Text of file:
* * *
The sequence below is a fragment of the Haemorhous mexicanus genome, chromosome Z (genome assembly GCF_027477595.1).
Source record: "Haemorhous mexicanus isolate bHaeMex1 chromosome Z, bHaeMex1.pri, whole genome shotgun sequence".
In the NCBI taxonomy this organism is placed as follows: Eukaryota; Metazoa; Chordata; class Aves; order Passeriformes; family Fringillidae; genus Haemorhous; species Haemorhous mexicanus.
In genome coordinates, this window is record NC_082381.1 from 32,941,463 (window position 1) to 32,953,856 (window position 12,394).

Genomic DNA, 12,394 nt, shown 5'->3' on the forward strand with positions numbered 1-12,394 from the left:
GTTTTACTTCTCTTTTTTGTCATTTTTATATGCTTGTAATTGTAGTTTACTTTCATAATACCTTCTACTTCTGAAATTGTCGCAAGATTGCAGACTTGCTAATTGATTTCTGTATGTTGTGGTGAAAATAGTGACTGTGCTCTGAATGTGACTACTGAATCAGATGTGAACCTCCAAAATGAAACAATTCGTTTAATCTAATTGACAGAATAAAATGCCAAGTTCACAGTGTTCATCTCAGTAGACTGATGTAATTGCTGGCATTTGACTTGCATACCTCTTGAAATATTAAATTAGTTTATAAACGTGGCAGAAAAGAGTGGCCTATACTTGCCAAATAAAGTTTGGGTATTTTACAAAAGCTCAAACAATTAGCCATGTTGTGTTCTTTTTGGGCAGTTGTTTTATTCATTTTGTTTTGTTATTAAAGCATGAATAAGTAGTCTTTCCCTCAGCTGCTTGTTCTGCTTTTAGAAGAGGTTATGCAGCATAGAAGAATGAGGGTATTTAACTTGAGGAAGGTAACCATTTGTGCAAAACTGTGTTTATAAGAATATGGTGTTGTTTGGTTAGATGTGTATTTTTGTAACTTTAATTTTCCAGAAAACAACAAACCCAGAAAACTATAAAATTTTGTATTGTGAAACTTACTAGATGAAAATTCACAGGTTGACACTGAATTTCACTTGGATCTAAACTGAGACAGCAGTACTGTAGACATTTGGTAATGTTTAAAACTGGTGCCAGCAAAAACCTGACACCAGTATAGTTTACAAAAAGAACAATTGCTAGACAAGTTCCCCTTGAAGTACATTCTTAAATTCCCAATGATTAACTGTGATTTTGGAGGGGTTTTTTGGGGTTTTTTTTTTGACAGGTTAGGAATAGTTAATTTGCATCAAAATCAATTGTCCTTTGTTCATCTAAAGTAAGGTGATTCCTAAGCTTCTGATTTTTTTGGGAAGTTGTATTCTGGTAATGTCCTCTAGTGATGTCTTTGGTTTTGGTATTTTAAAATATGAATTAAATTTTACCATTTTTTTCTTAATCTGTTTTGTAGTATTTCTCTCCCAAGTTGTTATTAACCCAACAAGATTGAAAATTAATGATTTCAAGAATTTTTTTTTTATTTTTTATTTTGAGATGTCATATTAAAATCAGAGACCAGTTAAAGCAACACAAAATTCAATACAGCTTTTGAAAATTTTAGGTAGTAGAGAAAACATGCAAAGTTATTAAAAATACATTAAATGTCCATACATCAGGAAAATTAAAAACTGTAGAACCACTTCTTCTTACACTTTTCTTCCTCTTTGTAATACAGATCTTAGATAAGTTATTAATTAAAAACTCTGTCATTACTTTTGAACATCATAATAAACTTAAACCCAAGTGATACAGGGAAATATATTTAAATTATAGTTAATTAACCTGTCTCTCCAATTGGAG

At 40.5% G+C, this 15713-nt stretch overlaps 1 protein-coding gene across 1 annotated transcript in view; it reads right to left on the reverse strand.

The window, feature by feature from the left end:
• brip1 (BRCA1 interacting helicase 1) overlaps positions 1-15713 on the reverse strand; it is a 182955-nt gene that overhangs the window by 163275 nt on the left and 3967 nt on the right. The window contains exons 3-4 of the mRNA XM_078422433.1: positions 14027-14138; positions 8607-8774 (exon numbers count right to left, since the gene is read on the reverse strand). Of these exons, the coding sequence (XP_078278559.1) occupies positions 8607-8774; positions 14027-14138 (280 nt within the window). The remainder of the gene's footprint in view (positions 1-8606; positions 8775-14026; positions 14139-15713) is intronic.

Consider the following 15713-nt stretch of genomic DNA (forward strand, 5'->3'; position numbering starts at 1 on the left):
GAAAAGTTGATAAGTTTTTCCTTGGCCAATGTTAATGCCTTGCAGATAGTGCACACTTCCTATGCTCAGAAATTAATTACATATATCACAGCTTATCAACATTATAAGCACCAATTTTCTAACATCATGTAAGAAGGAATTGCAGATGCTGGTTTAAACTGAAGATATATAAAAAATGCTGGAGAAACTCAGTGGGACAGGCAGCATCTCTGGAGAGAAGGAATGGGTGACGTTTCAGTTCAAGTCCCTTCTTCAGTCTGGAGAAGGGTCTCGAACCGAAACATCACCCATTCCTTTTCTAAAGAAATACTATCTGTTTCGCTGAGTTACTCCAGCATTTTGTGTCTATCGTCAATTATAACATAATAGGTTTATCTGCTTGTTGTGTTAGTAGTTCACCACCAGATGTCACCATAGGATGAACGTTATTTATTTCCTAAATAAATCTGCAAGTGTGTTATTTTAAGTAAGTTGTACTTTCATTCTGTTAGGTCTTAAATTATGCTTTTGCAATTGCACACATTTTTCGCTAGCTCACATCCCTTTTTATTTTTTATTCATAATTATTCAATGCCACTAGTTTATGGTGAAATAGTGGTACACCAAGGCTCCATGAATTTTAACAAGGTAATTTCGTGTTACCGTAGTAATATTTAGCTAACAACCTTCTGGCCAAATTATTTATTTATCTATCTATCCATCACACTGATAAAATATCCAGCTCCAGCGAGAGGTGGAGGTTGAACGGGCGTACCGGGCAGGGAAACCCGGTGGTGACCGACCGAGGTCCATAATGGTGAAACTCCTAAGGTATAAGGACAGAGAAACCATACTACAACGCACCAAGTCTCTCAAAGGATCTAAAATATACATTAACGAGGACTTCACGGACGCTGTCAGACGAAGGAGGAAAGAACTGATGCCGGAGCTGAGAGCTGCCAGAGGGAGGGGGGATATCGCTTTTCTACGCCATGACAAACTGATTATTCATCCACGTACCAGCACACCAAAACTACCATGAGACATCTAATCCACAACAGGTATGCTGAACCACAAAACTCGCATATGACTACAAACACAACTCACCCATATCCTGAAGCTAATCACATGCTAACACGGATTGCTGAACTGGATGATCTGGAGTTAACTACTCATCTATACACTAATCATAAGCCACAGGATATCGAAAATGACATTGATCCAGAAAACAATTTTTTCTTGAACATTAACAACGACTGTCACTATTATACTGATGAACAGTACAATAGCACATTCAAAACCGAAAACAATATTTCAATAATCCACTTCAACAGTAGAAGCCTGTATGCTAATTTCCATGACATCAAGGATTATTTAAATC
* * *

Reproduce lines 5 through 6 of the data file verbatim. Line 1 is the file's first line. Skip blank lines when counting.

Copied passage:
Genomic DNA, 12,394 nt, shown 5'->3' on the forward strand with positions numbered 1-12,394 from the left:
GTTTTACTTCTCTTTTTTGTCATTTTTATATGCTTGTAATTGTAGTTTACTTTCATAATACCTTCTACTTCTGAAATTGTCGCAAGATTGCAGACTTGCTAATTGATTTCTGTATGTTGTGGTGAAAATAGTGACTGTGCTCTGAATGTGACTACTGAATCAGATGTGAACCTCCAAAATGAAACAATTCGTTTAATCTAATTGACAGAATAAAATGCCAAGTTCACAGTGTTCATCTCAGTAGACTGATGTAATTGCTGGCATTTGACTTGCATACCTCTTGAAATATTAAATTAGTTTATAAACGTGGCAGAAAAGAGTGGCCTATACTTGCCAAATAAAGTTTGGGTATTTTACAAAAGCTCAAACAATTAGCCATGTTGTGTTCTTTTTGGGCAGTTGTTTTATTCATTTTGTTTTGTTATTAAAGCATGAATAAGTAGTCTTTCCCTCAGCTGCTTGTTCTGCTTTTAGAAGAGGTTATGCAGCATAGAAGAATGAGGGTATTTAACTTGAGGAAGGTAACCATTTGTGCAAAACTGTGTTTATAAGAATATGGTGTTGTTTGGTTAGATGTGTATTTTTGTAACTTTAATTTTCCAGAAAACAACAAACCCAGAAAACTATAAAATTTTGTATTGTGAAACTTACTAGATGAAAATTCACAGGTTGACACTGAATTTCACTTGGATCTAAACTGAGACAGCAGTACTGTAGACATTTGGTAATGTTTAAAACTGGTGCCAGCAAAAACCTGACACCAGTATAGTTTACAAAAAGAACAATTGCTAGACAAGTTCCCCTTGAAGTACATTCTTAAATTCCCAATGATTAACTGTGATTTTGGAGGGGTTTTTTGGGGTTTTTTTTTTGACAGGTTAGGAATAGTTAATTTGCATCAAAATCAATTGTCCTTTGTTCATCTAAAGTAAGGTGATTCCTAAGCTTCTGATTTTTTTGGGAAGTTGTATTCTGGTAATGTCCTCTAGTGATGTCTTTGGTTTTGGTATTTTAAAATATGAATTAAATTTTACCATTTTTTTCTTAATCTGTTTTGTAGTATTTCTCTCCCAAGTTGTTATTAACCCAACAAGATTGAAAATTAATGATTTCAAGAATTTTTTTTTTATTTTTTATTTTGAGATGTCATATTAAAATCAGAGACCAGTTAAAGCAACACAAAATTCAATACAGCTTTTGAAAATTTTAGGTAGTAGAGAAAACATGCAAAGTTATTAAAAATACATTAAATGTCCATACATCAGGAAAATTAAAAACTGTAGAACCACTTCTTCTTACACTTTTCTTCCTCTTTGTAATACAGATCTTAGATAAGTTATTAATTAAAAACTCTGTCATTACTTTTGAACATCATAATAAACTTAAACCCAAGTGATACAGGGAAATATATTTAAATTATAGTTAATTAACCTGTCTCTCCAATTGGAG